Maybe not. You can see Prof Neil Ferguson in this interview
http://youtube.com/v/6cYjjEB3Ev8 published on 25 April predict that daily deaths in Sweden will continue to rise. This didn’t age well as deaths actually peaked in Sweden a week earlier than that and have been in decline since.

Had Ferguson been advising the Swedish government for sure we would have been in lockdown like the U.K. Thankfully we have Anders Tegnell. Despite what you may say about deaths in Sweden, the strategy was the same as most others to 1. flatten the curve, and 2. Shield the vulnerable. Number 1 was achieved - hospitalisations and ICU places are down nearly 50% on the peak and were always comfortably less than capacity. Number 2 was not as Sweden failed in that like almost every other country.
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I've not been watching the "UnHerd" videos as they appear to me to be pushing a particular biased viewpoint, choosing those experts who push the line which they want to follow (everybody has slighly differing viewpoints so it's very easy to bias facts in one or another direction)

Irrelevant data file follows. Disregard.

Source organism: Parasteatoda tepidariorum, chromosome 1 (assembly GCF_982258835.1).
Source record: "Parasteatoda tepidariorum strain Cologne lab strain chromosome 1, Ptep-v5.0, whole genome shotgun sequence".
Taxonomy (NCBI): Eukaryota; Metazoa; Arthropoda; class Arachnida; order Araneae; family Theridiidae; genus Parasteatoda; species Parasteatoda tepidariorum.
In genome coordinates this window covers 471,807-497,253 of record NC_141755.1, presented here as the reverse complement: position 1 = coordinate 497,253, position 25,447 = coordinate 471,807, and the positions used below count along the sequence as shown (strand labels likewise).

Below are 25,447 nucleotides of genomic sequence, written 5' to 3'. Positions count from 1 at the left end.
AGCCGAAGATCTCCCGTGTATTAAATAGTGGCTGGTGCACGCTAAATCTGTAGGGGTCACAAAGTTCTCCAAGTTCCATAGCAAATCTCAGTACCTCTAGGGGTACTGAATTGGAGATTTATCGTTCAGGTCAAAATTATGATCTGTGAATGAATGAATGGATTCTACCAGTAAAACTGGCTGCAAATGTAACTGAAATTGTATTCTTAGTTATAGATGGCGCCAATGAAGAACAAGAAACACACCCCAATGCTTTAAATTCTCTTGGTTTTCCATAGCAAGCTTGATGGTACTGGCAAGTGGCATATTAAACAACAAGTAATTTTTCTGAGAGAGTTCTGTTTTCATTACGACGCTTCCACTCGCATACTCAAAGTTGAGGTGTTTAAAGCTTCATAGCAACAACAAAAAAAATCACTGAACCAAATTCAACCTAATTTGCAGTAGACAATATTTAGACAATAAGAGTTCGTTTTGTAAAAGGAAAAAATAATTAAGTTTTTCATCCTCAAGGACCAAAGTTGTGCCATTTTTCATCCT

I prefer the Dr John Campell daily updates, which are very factual; un-biased; non-judgemental; non-political.

He provides criticism when it's due, but his research does provide a clear factual view of the worldwide pandemic, and the progress of its resolution


http://youtube.com/v/XJMlcKbFOEI
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I think this has gone a bit off-topic! Plenty of CV19 threads elsewhere Very Happy
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@denfinella, how do you know? Neither Sweden, Taiwan, South Korea nor Japan had strict quarantines and have had very low comparative numbers of deaths. Belgium, France and Italy had enormously strict quarantines yet did badly.